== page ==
Frequently, services are performed by so-called daemons. A daemon
is a program that opens a certain port, and waits for incoming
connections. If one occurs, it creates a child process which accepts
the connection, while the parent continues to listen for further
requests. This concept has the drawback that for every service offered,
a daemon has to run that listens on the port for a connection to occur,
which generally means a waste of system resources like swap space.
Thus, almost all installations run a ``super-server'' that
creates sockets for a number of services, and listens on all of them
simultaneously using the select(2) system call. When a remote
host requests one of the services, the super-server notices this and
spawns the server specified for this port.
The super-server commonly used is inetd, the Internet Daemon.
It is started at system boot time, and takes the list of services it
is to manage from a startup file named /etc/inetd.conf. In
addition to those servers invoked, there are a number of trivial
services which are performed by inetd itself called internal
services. They include chargen which simply generates a string of
characters, and daytime which returns the system's idea of the time
An entry in this file consists of a single line made up of the
service type protocol wait user server cmdline
The meaning of each field is as follows:
gives the service name. The service name has to be translated
to a port number by looking it up in the /etc/services file.
This file will be described in section 10.3 below.
specifies a socket type, either stream (for connection-
oriented protocols) or dgram (for datagram protocols). TCP-
based services should therefore always use stream, while UDP-
based services should always use dgram.
names the transport protocol used by the service. This must be a valid protocol name found in the protocols file, also
This option applies only to dgram sockets. It may be either
wait or nowait. If wait is specified, inetd will only execute
one server for the specified port at any time. Otherwise, it
will immediately continue to listen on the port after execut-
ing the server.
This is useful for ``single-threaded'' servers that read
all incoming datagrams until no more arrive, and then exit.
Most RPC servers are of this type and should therefore specify
wait. The opposite type, ``multi-threaded'' servers, allow an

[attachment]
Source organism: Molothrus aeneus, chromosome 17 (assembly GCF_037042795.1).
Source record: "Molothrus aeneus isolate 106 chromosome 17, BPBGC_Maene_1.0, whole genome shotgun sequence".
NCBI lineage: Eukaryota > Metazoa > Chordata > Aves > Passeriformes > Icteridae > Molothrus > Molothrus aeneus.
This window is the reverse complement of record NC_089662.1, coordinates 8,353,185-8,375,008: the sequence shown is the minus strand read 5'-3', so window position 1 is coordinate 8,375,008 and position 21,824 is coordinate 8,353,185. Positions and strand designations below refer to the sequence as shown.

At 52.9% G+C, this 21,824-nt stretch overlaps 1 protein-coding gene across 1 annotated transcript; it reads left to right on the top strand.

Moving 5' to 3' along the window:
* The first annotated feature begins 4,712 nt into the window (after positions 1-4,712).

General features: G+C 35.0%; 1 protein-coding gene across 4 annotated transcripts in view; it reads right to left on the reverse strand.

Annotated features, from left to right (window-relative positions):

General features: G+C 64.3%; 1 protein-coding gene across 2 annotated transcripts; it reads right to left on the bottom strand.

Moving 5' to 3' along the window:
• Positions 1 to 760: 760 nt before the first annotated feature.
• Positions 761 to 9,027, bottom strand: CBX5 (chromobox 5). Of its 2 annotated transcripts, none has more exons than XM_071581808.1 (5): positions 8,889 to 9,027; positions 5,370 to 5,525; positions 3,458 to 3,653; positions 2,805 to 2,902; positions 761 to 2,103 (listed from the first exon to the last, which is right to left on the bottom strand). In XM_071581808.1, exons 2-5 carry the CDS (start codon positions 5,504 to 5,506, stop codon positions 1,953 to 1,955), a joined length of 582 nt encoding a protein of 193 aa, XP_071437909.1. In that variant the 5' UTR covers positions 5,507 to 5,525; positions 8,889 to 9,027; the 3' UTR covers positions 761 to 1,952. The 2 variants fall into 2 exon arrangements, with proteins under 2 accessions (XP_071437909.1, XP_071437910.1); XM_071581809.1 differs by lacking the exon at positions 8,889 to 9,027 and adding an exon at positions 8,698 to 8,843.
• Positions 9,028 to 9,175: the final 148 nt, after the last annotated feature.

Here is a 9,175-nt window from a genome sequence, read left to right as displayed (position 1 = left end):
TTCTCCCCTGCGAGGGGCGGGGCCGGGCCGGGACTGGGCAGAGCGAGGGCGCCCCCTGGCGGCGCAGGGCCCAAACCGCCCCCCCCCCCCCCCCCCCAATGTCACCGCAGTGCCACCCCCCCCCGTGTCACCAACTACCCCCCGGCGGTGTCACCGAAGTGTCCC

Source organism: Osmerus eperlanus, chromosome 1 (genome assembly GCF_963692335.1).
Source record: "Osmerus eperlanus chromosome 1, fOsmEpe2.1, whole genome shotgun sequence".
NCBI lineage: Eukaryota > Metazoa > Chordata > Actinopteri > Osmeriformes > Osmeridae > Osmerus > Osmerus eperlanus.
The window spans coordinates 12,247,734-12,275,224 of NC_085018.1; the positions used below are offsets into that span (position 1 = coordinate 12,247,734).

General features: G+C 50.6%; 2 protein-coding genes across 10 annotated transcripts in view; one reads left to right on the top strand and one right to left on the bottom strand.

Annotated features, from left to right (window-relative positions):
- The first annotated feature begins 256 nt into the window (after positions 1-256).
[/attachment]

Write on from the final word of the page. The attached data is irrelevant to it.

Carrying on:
unlimited number of instances to run concurrently; this is
only rarely used. These servers should specify nowait.
stream sockets should always use nowait.
This is the login id of the user the process is executed
under. This will frequently be the root user, but some ser-
vices may use different accounts. It is a very good idea to
apply the principle of least privilege here, which states that
you shouldn't run a command under a privileged account if the
program doesn't require this for proper functioning. For
example, the NNTP news server will run as news, while services
that may pose a security risk (such as tftp or finger) are
often run as nobody.
gives the full path name of the server program to be executed.
Internal services are marked by the keyword internal.
This is the command line to be passed to the server. This
includes argument 0, that is the command name. Usually, this
will be the program name of the server, unless the program
behaves differently when invoked by a different name.
This field is empty for internal services.
The finger service is commented out, so that it is not available.
This is often done for security reasons, because may be used by
attackers to obtain names of users on your system.
The tftp is shown commented out as well. tftp implements
the Primitive File Transfer Protocol that allows to transfer any
world-readable files from your system without password checking etc.
This is especially harmful with the /etc/passwd file, even more
so when you don't use shadow password.
TFTP is commonly used by diskless clients and X-terminals to download
their code from a boot server. If you need to run tftpd for this
reason, make sure to limit its scope to those directories clients will
retrieve files from by adding those directory names to tftpd's
command line. This is shown in the second tftp line in the